Thanks for the input on the “to be” verb on temporary and permanent. I had never seen another type of word like he was describing bin Spanish, but again, Latin has weird exceptions that may only appear in a few instances.

        Thanks for bringing up the possession of “to be” as well, this is intricacy of Latin that must be adjusted to as an English speaker.

        I took a look at the book you recommended, if anyone is interested, the publisher has a individual Internet course using the Shelmerdine Latin book.

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      2. I am very thankful for newenglandsun’s insights, I hope that they continue. The trouble with learning Latin that I had in college is that it wasn’t popular. I literally was one of five students in class that was part of a University of 25,000 students.

        I don’t talk to any of these folks anymore, and if you don’t use Latin, you will lose it. The vocabulary will begin to slip away…

        We’re here to help each other, to correct each other, and promote our success together as a community.

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      3. In learning Spanish, I learned conjugation (I am, you are, she is) and tenses (I was, I am, I will be) and moods (indicative – there is no doubt that I saw her there yesterday, subjunctive – it is doubtful that I saw her there yesterday, imperative – bring her to me); so it has helped me to think outside of the ‘English’ box when learning new languages – which is half of the battle … and it can be half the problem every now and then. Concepts sometimes translate well from one language because they’re very similar, and sometimes they don’t because they’re very different. I can’t help but to relate these things to what I know – how they’re alike and how they’re different. It might even be helpful – to understand what the grammar rules are in Latin and what they are not.

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      4. In Hebrew, I learned parsing. I also learned different tenses (future, imperfect, present). And things such as passive as well.

        It seems that ancient languages have a way of making you think more deeply about your own grammar than others.

        English students at my university are required to take non-English languages for the very purpose of developing their English grammar.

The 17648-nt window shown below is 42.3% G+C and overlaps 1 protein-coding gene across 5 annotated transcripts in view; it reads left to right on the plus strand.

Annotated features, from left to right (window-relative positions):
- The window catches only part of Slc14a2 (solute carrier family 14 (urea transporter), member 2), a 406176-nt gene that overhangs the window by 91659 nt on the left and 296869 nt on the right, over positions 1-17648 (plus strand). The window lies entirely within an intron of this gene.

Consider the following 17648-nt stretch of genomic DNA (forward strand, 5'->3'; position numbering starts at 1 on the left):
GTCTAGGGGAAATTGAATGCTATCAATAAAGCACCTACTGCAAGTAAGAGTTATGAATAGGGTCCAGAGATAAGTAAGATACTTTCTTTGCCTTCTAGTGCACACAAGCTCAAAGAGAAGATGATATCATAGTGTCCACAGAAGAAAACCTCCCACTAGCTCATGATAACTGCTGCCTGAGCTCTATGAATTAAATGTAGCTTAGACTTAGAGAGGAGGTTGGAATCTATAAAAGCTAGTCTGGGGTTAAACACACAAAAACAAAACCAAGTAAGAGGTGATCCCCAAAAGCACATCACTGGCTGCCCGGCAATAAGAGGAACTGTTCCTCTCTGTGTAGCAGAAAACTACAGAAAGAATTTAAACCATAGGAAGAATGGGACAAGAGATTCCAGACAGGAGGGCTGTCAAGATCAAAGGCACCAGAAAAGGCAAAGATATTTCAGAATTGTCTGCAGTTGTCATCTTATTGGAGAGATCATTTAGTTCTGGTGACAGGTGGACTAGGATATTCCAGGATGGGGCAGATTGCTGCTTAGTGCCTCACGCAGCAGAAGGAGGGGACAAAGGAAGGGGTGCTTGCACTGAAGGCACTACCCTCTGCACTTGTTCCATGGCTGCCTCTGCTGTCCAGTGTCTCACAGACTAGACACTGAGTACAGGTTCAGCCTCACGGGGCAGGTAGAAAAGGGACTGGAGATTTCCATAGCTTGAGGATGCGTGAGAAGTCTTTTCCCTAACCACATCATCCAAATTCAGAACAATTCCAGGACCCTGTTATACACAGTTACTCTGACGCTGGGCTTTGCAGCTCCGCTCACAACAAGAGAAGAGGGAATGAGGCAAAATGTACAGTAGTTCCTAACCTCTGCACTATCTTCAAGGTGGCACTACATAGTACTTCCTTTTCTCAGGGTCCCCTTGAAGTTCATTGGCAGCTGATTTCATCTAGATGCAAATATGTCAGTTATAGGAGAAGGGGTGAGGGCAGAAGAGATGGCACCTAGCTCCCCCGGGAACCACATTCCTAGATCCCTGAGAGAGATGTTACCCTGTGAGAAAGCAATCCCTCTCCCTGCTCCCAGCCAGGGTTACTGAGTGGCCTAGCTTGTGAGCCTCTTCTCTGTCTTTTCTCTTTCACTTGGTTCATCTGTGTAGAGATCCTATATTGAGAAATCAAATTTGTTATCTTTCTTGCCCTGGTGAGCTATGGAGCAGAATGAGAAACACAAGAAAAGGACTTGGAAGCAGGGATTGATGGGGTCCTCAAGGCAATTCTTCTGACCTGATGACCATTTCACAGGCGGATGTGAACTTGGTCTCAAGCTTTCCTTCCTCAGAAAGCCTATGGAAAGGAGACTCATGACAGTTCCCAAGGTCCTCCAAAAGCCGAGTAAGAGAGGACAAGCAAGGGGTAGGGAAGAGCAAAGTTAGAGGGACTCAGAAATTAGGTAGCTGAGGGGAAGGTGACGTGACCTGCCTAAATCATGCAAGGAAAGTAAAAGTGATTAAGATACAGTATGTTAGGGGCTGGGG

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    1. Oh this was more or less a test run good friend. All of these “to be verbs” as you will see when you get Linney text. we will take very very slowly. It will become second nature to use!

      I am glad to see the interest!

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      1. Indeed, thank goodness it was a simple lesson. I used to speak of the you and y’all to my class when distinguishing certain texts in the Bible. The other way to do it is to substitute the Victorian thee and thou.

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      2. I enjoy the Linney text book so much, it really does make it enjoyable to learn Latin as the writer stresses his goal was not to make it seem daunting. If you think this lesson was simple, Linney makes it even simpler.

        Every textbook I used in school had these charts that I showed in the video as an example. It’s how they taught everything, so you learned the language my memorization and then used it that way to translate assignments.

        For example, I remember in class, I’d have to stop and think, “ahhh what is the third person present active plural of “to be.”” So I would have to picture the chart and find it in my head.

        Now, going through the Linney course on my own, I just know “sunt.” It’s weird, I just know it.

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      3. I think my next lesson will work on Ecclesiastical pronunciation as we want for some to get books. During the first lesson of the Collins book, he has students from the beginning work on the “Our Father” pronunciation.

        Again, pronunciation is so key to actually learning the language. Every time you see Latin and read Latin, you should say it out loud.